Supporting Information

Table S1.

Risk of disease (from birth up to 27 years of age) within the 14 main disease groups depending on whether offspring were born to mothers with PIH (trimester 1, 2 or 3) or preeclampsia (after week 20). Values are Risk Ratios (RR <1 when risk is reduced and RR >1 when risk is increased) from Cox regressions, including their 95% confidence intervals in brackets. *P<0.05, **P<0.01, ***P<0.001. Bolded RR and P values indicate significance after Bonferroni correction (α = 0.05/14 = 0.0035 ). ns P values were also obtained using a resampling procedure in which disease scores were randomly shuffled across individuals in the dataset to obtain a null distribution for each RR where there is no relationship between traits and disease. The P values of these analyses refer to the number of times (out of 5000 permutations) in which the RR pseudo-estimate was equal to or less than the originally estimated RR, with ns indicating significant P values obtained from Cox regressions becoming non-significant when estimated from the resampling procedure.


Table S2.

List of the maternal pregnancy-related complications (and their ICD codes) used in our study. We grouped the various forms of preeclampsia (# 2–5 below) into one category for results presented in Fig. 3 and Table S1.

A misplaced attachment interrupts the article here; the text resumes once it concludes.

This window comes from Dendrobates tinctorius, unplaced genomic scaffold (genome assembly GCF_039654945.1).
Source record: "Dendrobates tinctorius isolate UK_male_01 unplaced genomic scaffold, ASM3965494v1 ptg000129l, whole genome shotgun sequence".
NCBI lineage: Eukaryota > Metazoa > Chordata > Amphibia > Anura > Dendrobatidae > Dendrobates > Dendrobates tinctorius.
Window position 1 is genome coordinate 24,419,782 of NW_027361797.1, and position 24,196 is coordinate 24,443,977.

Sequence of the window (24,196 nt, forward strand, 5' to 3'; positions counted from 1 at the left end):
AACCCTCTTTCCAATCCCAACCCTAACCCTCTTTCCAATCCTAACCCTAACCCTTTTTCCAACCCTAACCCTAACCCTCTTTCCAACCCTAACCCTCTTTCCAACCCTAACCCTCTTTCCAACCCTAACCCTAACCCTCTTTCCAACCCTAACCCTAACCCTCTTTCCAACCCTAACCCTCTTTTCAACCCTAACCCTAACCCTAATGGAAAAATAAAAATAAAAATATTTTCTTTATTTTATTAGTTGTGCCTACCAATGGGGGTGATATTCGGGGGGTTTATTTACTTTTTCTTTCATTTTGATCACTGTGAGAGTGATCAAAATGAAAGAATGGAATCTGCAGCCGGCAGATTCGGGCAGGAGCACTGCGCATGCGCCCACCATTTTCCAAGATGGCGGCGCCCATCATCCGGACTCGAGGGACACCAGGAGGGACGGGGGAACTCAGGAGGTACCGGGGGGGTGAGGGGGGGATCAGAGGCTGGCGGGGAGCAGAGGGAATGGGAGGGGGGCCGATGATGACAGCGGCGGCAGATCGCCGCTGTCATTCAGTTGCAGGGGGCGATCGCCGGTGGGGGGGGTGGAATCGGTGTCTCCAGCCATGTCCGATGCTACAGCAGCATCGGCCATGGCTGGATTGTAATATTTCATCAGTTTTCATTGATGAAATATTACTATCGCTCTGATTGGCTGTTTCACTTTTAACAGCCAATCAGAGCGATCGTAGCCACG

Table S3.

Risk of disease (from birth up to 27 years of age) within the 14 main disease groups depending on whether offspring were born to mothers with PIH diagnosed in only a single trimester 1, 2 or 3 (i.e. Fig. 2A, dark grey bars). Values are Risk Ratios (RR <1 when risk is reduced and RR >1 when risk is increased) from Cox regressions, including their 95% confidence intervals in brackets. *P<0.05, **P<0.01, ***P<0.001. Bolded P values indicate significance after Bonferroni correction (α = 0.05/14 = 0.0035 ).



We thank Bernard Crespi, David Haig, Randolph Nesse and Stephen Stearns for insightful discussions and Douglas Ewbank and Stine Fangel for advice on Cox Regressions. Data were provided by the Danish National Board of Health and Statistics Denmark. Permission to use the data was given by the Danish Data Protection Agency. Charlotte Nielsen at Statistics Denmark was very helpful in facilitating our access to and use of the data.

Author Contributions

Helped plan and organize research: JL. Conceived and designed the experiments: JB BH SB. Performed the experiments: SB BH. Analyzed the data: BH SB. Wrote the paper: JB BH SB.